Monday, 12 December 2016

UN pays tribute to Ban’s service to humanity

 The UN General Assembly on Monday, paid a glowing tribute to outgoing Secretary-General Ban Ki-moon for his service to humanity over the past decade.


The tribute followed the adoption of a resolution by which the 193-member body acknowledged Ban’s contributions to the work of the UN and noteworthy achievements.

The Assembly, by acclamation, adopted a resolution “placing on special record his many bold initiatives politically, diplomatically and organisational.

The resolution also placed on record, “his exceptional contribution to the work of the organisation, and his noteworthy achievements inimproving people’s lives and protecting our planet for future generations”.

“Over the last 10 years, Secretary-General Ban has led the United Nations with unwavering principles for the good, with dedicated professionalism, and with never-tiring service to humanity.

“Whether it was shifting international dynamics, a rebalancing of economic influence, rapid technological advances, or the rising interconnectivity and mobility of people, secretary-general Ban was always in the vanguard,” General Assembly President Peter Thomson, said.

Among the list of Ban’s accomplishments, Thomson cited in particular, his “unceasing efforts on the issue of climate change, which ultimately led to the adoption and entry into force of the Paris Agreement”.

The General Assembly president also lauded “his vision and determination to realise a more just, prosperous and secure world through the adoption of the 2030 Agendafor Sustainable Development”.

In addition, he commended the outgoing secretary-general for his “support for gender equality, including the establishment of the UN Entity for Gender Equality and the Empowerment of Women, known as UN Women”.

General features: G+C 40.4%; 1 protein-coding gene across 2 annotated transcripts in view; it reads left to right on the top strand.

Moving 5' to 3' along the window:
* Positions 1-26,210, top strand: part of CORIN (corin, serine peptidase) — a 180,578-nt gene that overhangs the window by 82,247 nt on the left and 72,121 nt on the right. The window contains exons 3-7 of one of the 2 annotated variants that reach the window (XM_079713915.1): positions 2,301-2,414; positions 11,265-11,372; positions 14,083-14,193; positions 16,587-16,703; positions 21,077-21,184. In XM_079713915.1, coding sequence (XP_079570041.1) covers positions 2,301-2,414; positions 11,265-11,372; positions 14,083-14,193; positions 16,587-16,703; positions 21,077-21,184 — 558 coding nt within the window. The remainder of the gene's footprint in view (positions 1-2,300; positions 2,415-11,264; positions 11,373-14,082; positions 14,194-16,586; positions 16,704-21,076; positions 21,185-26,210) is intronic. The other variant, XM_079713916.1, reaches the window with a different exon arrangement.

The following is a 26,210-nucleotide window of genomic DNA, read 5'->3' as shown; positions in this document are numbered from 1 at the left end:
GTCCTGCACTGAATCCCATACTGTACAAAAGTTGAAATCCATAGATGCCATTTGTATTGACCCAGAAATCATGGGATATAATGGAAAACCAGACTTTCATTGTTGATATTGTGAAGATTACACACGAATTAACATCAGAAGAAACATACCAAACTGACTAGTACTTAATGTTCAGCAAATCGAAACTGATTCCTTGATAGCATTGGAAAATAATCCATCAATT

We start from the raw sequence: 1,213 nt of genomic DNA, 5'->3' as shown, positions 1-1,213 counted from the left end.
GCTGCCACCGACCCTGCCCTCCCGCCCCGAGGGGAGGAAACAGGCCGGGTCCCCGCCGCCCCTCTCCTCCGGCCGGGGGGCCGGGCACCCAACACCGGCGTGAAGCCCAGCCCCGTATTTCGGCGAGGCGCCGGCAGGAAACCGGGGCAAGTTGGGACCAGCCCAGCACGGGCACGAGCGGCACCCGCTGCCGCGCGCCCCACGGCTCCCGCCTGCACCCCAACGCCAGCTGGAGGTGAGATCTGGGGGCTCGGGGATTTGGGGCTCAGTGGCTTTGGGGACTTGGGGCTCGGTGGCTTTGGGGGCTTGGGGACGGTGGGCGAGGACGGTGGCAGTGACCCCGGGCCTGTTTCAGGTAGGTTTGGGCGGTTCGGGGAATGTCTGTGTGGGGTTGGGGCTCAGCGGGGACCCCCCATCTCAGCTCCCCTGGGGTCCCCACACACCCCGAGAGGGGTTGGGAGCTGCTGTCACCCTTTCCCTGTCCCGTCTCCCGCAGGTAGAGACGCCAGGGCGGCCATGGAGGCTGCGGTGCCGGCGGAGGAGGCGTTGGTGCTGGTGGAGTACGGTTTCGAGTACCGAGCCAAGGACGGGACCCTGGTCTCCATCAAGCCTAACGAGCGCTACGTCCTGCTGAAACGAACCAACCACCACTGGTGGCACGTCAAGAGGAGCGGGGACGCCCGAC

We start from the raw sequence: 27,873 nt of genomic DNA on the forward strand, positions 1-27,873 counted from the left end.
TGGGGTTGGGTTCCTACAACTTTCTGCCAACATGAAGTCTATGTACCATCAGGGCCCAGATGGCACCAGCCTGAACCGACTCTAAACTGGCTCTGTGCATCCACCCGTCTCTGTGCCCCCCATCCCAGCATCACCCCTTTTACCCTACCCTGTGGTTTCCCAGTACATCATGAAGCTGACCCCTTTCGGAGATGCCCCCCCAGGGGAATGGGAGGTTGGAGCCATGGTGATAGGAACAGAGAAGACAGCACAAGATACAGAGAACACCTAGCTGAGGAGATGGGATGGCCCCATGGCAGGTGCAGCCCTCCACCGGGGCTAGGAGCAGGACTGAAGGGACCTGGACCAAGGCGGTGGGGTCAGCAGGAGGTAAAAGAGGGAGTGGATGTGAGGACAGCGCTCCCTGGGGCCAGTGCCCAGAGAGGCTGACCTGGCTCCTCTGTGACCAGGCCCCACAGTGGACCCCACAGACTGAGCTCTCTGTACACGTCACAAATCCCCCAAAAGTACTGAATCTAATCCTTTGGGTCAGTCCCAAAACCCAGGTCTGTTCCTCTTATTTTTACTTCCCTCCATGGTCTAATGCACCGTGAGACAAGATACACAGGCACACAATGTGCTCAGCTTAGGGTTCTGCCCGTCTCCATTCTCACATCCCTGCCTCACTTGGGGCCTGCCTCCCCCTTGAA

Also paying tribute to Ban were the representatives of Burkina Faso (on behalf of the African States), Lao People’s Democratic Republic (on behalf of the Asia-Pacific States), and Latvia (on behalf of the Eastern European States).

Others were Costa Rica (on behalf of Latin American and Caribbean States), Sweden (on behalf of the Western European and other States) and the U.S. (as the host country).

In response, Ban said serving as the UN scribe was a great privilege of a lifetime for him, recalling his childhood and the impact of the UN, adding “even as I prepare to leave, my heart will stay as it has since I was a child; right here with the United Nations.”

“After the Korean War, UN aid fed us. UN textbooks taught us. UN global solidarity showed us we were not alone. For me, the power of the United Nations was never abstract or academic,” he said.

The General Assembly rose in prolonged applause at the end of Ban’s speech.

The outgoing secretary-general assumed office as the UN scribe on Jan. 1, 2007, serving two terms.

The incoming secretary-general António Guterres also took oath of office as the next UN chief, from Jan. 1, 2017, for the next five years.